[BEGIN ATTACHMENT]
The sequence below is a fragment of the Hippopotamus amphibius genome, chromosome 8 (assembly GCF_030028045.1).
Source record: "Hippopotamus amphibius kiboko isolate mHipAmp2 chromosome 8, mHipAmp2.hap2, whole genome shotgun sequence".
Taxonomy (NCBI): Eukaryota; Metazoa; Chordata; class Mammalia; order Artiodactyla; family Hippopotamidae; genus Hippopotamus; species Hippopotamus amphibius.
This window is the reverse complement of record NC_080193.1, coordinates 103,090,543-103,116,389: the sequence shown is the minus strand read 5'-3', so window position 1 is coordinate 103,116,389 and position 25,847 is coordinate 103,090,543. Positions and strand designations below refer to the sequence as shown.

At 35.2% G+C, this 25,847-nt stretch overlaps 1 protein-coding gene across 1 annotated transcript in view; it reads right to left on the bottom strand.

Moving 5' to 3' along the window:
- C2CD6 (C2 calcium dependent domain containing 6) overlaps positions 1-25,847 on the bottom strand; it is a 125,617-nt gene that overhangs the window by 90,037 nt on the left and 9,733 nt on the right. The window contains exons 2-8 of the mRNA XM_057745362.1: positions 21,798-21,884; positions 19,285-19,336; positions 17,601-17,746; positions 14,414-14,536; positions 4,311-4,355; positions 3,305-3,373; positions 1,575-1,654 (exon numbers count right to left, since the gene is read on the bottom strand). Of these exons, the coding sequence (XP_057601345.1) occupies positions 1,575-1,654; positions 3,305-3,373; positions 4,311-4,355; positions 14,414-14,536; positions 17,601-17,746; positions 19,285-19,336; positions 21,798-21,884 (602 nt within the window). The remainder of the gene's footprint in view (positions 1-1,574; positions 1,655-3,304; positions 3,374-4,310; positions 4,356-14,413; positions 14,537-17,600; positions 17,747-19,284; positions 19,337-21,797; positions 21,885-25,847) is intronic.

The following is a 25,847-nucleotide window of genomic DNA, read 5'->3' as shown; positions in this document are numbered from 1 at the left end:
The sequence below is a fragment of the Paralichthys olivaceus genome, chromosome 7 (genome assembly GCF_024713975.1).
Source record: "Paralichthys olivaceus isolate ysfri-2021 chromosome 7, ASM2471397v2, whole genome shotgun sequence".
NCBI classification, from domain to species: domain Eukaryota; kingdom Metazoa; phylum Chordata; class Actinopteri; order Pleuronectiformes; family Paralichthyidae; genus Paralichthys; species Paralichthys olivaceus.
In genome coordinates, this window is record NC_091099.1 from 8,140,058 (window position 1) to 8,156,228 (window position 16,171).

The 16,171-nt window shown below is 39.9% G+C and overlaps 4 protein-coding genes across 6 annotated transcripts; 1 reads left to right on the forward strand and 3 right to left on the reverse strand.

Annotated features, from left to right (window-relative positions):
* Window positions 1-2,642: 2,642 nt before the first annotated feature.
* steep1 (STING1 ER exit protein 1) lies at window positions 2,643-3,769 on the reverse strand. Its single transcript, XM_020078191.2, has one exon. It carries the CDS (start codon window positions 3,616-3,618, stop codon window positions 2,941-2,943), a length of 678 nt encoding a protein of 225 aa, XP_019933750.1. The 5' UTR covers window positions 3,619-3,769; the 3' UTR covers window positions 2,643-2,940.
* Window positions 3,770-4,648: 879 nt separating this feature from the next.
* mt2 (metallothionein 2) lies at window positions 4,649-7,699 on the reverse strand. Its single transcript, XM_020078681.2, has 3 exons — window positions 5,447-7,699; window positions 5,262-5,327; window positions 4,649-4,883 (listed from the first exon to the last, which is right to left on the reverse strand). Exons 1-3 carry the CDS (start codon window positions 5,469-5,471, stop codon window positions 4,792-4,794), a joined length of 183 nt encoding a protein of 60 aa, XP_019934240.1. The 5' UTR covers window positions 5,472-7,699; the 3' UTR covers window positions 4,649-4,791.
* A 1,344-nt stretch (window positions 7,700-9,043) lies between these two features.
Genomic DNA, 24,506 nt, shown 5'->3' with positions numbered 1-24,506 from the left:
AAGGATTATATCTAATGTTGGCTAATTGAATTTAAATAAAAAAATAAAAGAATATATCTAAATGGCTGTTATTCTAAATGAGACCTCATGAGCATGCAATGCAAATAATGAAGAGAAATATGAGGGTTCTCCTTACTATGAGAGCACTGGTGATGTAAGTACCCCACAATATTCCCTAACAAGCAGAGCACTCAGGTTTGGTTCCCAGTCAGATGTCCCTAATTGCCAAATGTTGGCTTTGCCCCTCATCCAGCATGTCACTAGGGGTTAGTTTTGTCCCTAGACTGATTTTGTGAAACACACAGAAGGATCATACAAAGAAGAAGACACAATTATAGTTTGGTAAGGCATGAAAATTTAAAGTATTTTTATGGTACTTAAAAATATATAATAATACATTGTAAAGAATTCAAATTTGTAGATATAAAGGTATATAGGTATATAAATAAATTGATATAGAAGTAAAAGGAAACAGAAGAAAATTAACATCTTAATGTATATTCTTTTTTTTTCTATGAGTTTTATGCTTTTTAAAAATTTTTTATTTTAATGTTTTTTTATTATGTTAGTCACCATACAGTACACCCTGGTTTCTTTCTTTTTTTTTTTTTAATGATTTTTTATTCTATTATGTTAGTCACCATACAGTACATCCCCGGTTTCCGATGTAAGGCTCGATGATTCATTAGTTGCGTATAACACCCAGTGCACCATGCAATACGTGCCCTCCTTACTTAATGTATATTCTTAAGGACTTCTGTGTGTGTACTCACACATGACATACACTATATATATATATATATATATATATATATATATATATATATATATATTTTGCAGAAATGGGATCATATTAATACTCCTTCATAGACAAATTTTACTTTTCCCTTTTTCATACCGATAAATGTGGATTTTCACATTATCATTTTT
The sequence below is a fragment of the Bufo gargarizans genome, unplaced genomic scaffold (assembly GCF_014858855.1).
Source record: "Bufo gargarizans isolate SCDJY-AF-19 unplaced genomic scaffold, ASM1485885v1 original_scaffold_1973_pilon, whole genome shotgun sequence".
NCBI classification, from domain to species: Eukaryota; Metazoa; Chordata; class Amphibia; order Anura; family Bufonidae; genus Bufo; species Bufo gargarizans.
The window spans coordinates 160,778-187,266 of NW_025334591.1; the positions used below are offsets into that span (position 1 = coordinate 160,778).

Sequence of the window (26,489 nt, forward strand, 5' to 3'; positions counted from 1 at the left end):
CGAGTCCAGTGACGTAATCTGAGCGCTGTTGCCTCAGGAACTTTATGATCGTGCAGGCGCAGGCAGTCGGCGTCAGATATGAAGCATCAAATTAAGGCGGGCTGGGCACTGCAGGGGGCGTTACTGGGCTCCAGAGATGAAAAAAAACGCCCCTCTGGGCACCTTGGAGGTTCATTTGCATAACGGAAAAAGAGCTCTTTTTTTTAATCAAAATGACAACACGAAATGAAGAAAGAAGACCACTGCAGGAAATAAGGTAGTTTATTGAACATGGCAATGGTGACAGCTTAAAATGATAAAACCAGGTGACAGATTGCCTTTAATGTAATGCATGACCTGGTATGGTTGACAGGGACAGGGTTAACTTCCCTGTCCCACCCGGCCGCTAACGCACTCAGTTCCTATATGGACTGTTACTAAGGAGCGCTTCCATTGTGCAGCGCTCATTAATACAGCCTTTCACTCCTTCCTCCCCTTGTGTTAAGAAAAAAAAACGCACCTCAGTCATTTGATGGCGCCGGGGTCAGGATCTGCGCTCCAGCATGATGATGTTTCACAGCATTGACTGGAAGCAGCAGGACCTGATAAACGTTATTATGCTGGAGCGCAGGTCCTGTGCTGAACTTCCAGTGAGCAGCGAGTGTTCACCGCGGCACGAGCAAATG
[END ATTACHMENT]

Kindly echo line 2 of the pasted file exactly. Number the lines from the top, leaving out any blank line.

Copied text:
Source record: "Hippopotamus amphibius kiboko isolate mHipAmp2 chromosome 8, mHipAmp2.hap2, whole genome shotgun sequence".